The Courage to Speak Out

SpeakOut 2

Speaking out is not an easy proposition. It requires more courage than we are normally asked to demonstrate on a day to day basis. Yet, when we do not speak out, especially for those who have little or no voice, we are not only doing a disservice to them but to ourselves as well. Granted it takes less courage to cop out, but by not speaking out we suffer from knowing we could have perhaps made a difference in someone’s life had we done so. This suffering often feels like anxiety, stress, and a loss of self-esteem. In other words, we often feel worse than if we had spoken up in the first place.

According to Jane Shure, psychotherapist and leadership coach, copping out is “when we avoid doing something because we’re scared of the consequences — retaliation, losing position, or in some other way of becoming as a result of our speaking up.” More often than not, however, the fear of retaliation is more painful than an actual resulting retaliation.

People want to be liked and accepted, but at what price? The important thing is to make sure that we like ourselves first—that we respect who we are and the values we live by. This takes courage, but in that courage to speak out we find out who we truly are and what we are made of. And not only do we discover this, but others do too.

Thus, we must continue to encourage each other to speak out and to protect those who do. This is the only we can ensure the maintenance and further development of our culture’s values. Let’s make the world a better place by speaking our truth and supporting others who do as well.

Speak Up!

Speak UpHow many times of you been in this situation where you wanted to say something, to speak up, to make your opinion known, yet for one reason or 100 more you kept quiet? I think each of us has had at least one of those experiences, and they are not fun. However, from cultural theoreticians to stand up comics this phenomenon is commented on time and time again. One of my favorite quotes by Jerry Seinfeld is: “most people would rather be in the box, than give the eulogy.”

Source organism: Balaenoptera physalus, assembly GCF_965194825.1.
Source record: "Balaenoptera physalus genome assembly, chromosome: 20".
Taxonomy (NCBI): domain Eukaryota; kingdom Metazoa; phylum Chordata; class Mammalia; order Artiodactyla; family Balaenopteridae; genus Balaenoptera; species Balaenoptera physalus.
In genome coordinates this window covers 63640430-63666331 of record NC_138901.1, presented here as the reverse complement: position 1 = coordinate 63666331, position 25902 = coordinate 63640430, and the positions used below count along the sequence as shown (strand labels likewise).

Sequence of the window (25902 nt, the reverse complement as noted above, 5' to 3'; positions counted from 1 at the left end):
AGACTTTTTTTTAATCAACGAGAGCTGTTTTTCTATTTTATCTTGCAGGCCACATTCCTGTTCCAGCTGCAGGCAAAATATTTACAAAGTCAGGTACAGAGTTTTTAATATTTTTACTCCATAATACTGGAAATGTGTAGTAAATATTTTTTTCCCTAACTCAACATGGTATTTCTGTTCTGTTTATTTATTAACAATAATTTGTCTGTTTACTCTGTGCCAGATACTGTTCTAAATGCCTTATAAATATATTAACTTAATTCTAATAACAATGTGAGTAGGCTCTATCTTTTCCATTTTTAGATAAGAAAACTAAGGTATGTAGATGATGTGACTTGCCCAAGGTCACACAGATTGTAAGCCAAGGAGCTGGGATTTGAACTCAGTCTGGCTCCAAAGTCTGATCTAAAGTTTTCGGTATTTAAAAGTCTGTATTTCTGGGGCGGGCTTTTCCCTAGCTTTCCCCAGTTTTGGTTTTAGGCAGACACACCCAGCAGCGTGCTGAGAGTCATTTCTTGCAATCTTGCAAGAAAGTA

So why is it so difficult to speak the truth of who we are in a public arena? Several things come to mind. One reason could be that a person feels shy, another could be the person is cognitively challenged. More often than not however, it is my opinion that it has something to do with shame and self value.

Margie Warrell in her article: Is it past time you engaged in a “Courageous Conversation?” states that “difficult conversations take skill, strategy and a sincere desire to do good….  Your ability to speak up about issues that weigh you down is crucial to your success at work and in life.”  She then offers these ten suggestions to boost your courage and skill at speaking the truth of who you are and how your feel:

  1. Check your ego, set your intention.
  2. Mean what you say.
  3. Set the emotional tone.
  4. Be vigilant of Victims and Villains.
  5. Facts first.
  6. Discuss the “Undiscussable”
  7. Don’t stoop.
  8. Counter defensiveness with humility.
  9. Be clear in your requests and commitments.
  10. Stay future focused.

Speak UpAccording to Ms. Warrall, the kinds of conversations that require honesty and deep listening (courageous conversations) are what ultimately lead to strong relationships at work, at home and among friends and family.

This is the first post of several on the topic speaking up. Please let me know what you think.

Happy Birthday Lady Day

Billie Holiday

“You can’t copy anybody & end with anything. If you copy, you’re working without any real feeling.”  Billie Holiday

Billie Holiday

Perhaps no other jazz singer in the history of American music expressed the very depths of her emotions so completely than Lady Day, otherwise known as Billie Holiday. She was a brilliant musician; her improvisation skills were unique to her and to her life’s story. Most importantly, however, was her ability to convey the pain of her broken heart and soul in such a way that people were somehow made cleaner by her purging vocalizations. I don’t think a person has to have a tragic life to feel or express pain, but I do believe that an expressive vocalist needs to somehow tap into their feelings with daring and fierceness. This is what Billie Holiday was able to accomplish and why over 50 years since her death we still are moved by her vocal stylizations and the bold interpretations of her heart.